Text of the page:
Race Young People and the Judicial System

Youth Deviance
It is thought that deviant behavior exhibited in youth is the result of chemically based body changes in the transition from child to adulthood.  During this transition, there is a period of continual fluctuation that occurs rendering the youth helpless to control his or hers emotions.

Youth is a term that came into existence in the involvement of the concept of adolescence which came to be known at the end of the 18th century.   Arnett (2006) advises that G. Steven Halls theory on adolescence details the relationship of the biological and chemical changes.  These are
Unbridled sexuality
Rejection of parents and teachers
Lack of concentration
Extremes of emotion and violence

It further expresses that deviant behavior is based on a pathological disease.

Social outlooks tend to label the behavior negatively.  It is argued that while social encounters of confinement within the family home or in a school classroom exacerbate the deviance, the condition is simply that of growing up.  It is natural and all humans go through this process.

Buehler (2006) advises that the transition youth goes through should be a time for parents to recognize the changes in cognitive growth.  Parents should according to the behavior exhibited, grasp the opportunity to restructure and redefine the parent and adolescent relationship.  Parents who instead react with hostility to the behavior will result in increased hostility of the adolescent, thus resulting in a home environment with a conflict pattern.

This pattern is a vicious cycle and soon spills over into the youths social interactions, such as at school.  In essence we all go through this psychological growth spurt and depending on other environmental factors and their impact, for example at home, or at school will determine how each individual reacts to and handles the psychological pressure.  This leads us to the interactions of youth going through this transition and that of societys reaction.

Deviant behavior typically escalates with youth running away from home.  This is their way to show that they do not accept being treated as a child.  It is the way to gain freedom and at the same time make a statement.  Once a child runs away from home many situations will depict the severity of the deviance.  Most will seek to stay with relatives, or friends.  However, many will end up on the streets, and the longer they remain there, will generally end up being victimized.  

They will be approached by deviant peers who work for adults who are involved in criminal activities.  These consist of the drug trade and sexual exploitation of minors.  The adolescent who has run away from what they deemed an unhappy environment, have now been introduced to an environment that is devoid of any caring and is very dangerous.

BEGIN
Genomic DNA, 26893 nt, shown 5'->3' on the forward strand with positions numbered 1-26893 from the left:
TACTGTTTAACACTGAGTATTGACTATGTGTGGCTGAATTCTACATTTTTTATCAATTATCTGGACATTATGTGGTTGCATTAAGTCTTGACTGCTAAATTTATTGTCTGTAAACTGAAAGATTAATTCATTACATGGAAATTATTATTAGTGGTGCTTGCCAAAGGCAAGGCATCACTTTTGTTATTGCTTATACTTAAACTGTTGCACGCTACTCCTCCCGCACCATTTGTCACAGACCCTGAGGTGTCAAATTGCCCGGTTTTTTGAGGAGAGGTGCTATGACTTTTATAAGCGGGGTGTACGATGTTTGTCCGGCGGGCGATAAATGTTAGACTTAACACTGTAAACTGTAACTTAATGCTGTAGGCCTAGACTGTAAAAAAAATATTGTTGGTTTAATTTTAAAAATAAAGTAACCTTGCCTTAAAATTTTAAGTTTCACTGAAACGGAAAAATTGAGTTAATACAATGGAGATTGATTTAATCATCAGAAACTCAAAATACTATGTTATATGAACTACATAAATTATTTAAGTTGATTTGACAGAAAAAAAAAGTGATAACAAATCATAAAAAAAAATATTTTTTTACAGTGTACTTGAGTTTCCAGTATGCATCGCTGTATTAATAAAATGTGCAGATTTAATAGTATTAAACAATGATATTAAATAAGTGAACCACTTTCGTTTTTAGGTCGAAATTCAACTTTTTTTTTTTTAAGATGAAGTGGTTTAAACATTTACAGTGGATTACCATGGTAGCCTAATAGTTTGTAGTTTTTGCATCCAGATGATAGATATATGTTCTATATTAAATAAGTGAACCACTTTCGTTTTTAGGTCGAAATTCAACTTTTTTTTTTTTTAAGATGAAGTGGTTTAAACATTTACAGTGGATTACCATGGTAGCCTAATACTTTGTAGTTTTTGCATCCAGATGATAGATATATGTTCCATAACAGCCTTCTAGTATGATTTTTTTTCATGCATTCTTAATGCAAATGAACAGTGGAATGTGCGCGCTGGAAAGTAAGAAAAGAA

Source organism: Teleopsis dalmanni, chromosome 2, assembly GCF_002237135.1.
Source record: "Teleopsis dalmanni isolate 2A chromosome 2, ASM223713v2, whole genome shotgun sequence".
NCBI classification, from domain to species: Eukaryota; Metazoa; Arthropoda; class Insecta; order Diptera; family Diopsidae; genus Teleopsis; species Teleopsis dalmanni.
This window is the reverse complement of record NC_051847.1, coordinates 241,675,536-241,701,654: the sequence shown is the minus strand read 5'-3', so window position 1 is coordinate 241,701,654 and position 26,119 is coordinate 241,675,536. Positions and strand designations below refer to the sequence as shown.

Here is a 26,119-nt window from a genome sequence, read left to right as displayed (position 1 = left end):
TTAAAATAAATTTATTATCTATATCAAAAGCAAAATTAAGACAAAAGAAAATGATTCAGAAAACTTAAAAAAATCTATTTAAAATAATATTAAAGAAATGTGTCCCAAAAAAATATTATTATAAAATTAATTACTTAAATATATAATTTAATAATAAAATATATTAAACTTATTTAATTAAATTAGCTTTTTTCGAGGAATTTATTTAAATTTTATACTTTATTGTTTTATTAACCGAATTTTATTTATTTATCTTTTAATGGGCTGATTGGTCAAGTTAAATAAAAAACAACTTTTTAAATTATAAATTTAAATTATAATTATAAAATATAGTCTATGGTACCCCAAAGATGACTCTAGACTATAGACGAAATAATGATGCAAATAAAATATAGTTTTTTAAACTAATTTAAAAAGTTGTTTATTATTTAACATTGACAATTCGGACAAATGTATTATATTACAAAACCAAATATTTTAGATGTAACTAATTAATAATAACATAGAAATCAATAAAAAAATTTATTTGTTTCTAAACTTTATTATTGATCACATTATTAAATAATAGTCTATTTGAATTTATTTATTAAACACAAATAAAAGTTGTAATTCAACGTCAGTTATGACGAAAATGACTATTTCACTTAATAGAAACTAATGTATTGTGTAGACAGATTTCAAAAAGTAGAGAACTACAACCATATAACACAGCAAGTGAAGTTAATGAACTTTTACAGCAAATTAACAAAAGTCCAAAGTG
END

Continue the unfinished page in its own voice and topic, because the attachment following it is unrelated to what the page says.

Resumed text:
Youth Justice System
Jerrom (2008) tells us that in the 1990s there was a huge increase of children who became active in the Justice System.  In 1998, redirection was given to the system and the Crime and Disorder Act was enacted, hence the birth of the Youth Justice System.  It underwent a lot of scrutiny from parents and legal departments alike while it was becoming established.  It has a board of 12 members, who answer to the Ministry of Justice and the Department of Children.

There was a dire need for adolescents to have their own judicial system.  The adult facilities were just as bad as the environment on the streets.  Although with the positive side of the youth judicial system we have been able to keep our youth out of adult facilities, there is still a problem concerning the detention centers.  Unfortunately the detention centers that youth are sent to by the youth judicial system are not as safe as they could be.

Kristof (2010) explains that Our current juvenile justice system often dispatches children to detention centers with virtually no protection but their own defenses.  There is much work needed to protect youth.  Detention centers basically do not have guards, and without anyone guarding their safety, youths are at risk becoming easy targets for being raped and victimized.   This defeats the reality of rehabilitation.  To counter victimization, health professionals have been brought in to detect and recognize the potential abusers in the system in an effort to shield youths and to build trust for them in the system.  In this manner youth are more open and accepting of treatment in retaining their youthful resilience to become redirected.  They can then resist negative peer pressure, and develop a positive sense of their own potential and future.

Philosophies are the key to youth development several basic philosophies underlie the youth development perspective.  These philosophies are important for healthy development.  This means taking into accordance environmental factors such as home, and community.  Keeping youth actively involved in activities that promote positive mental and physical growth.

Psychologists take a look at historical data in regard to child development.  It helps them to define the childs role within the home environment.  It also factors in possible dysfunction that may have thrived in the household setting that may have exacerbated the deviance that would be seen during the transition from adolescence to adulthood.  Theories are the foundation from which philosophies are born.  Child development begins at birth.  There has been much research on the aspects of birth order in light of child development.  Every child born into a family will either be an only child, first born, middle, or last.  Some researchers view the order as only child, first born, second child, middle, and last.  The birth of each child impacts and changes the family environment.  Alfred Adler (2005) recognized that It alters the interactions, roles, and responsibilities of each family member.